Julie Anne Genter's comments about "car fascists" show she's "out of touch", says National Party transport spokesperson Paul Goldsmith.
"We need a few car fascists to stop opposing infrastructure that gives more people the option to walk, cycle or scoot safely if they wish," she wrote. "Especially because that benefits everyone, including those who want to drive."
She defined a "car fascist" as the "vocal minority of commentators who oppose safe cycle lanes".
Genter later expressed regret for her choice of words.
National MP Dan Bidois tweeted her words were a "disgrace... disrespectful and downright arrogant", and now the party's actual transport spokesperson has chimed in, calling Genter "out of touch".
"The core objective of transport policy should be helping people get where they need to go quickly, efficiently and safely," he said on Saturday.
"The Government should be making people's lives easier - not deliberately making life more difficult in pursuit of some ideological goal."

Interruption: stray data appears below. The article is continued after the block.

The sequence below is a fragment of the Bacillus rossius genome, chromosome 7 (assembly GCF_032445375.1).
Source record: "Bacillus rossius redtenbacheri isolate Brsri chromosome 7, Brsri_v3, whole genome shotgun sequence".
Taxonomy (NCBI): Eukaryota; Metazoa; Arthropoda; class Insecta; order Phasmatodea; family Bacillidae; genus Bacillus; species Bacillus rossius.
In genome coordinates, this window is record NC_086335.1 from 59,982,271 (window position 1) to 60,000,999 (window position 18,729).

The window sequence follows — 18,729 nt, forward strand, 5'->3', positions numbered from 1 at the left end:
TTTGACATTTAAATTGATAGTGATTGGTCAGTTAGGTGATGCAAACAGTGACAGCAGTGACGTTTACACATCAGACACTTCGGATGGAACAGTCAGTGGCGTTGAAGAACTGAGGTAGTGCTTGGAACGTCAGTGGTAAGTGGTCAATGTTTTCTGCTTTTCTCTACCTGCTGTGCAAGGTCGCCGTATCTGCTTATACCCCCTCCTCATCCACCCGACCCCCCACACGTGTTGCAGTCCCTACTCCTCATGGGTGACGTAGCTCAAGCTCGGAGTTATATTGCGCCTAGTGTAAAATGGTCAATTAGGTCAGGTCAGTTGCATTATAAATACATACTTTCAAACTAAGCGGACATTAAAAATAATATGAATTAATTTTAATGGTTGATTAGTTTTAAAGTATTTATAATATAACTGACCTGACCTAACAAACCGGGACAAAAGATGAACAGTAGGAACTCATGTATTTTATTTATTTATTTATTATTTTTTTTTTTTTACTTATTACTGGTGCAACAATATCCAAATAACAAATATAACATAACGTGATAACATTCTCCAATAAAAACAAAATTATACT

He said while public transport is great for people who work in central cities, most travel is by the old-fashioned car.
"Driving accounts for more than 95 percent of the distance New Zealanders travel. Even in Wellington, our public transport capital, it is 88 percent of travel distance."
In the Twitter debate, Genter tweeted that improving cycling and public transport infrastructure is "by far the most cost effective way to improve the reliability of car journeys on the existing network of roads". She also said better cycleways will lead to safer roads.
Protesters against cycleways and public transport improvements have disrupted construction in Auckland in recent years.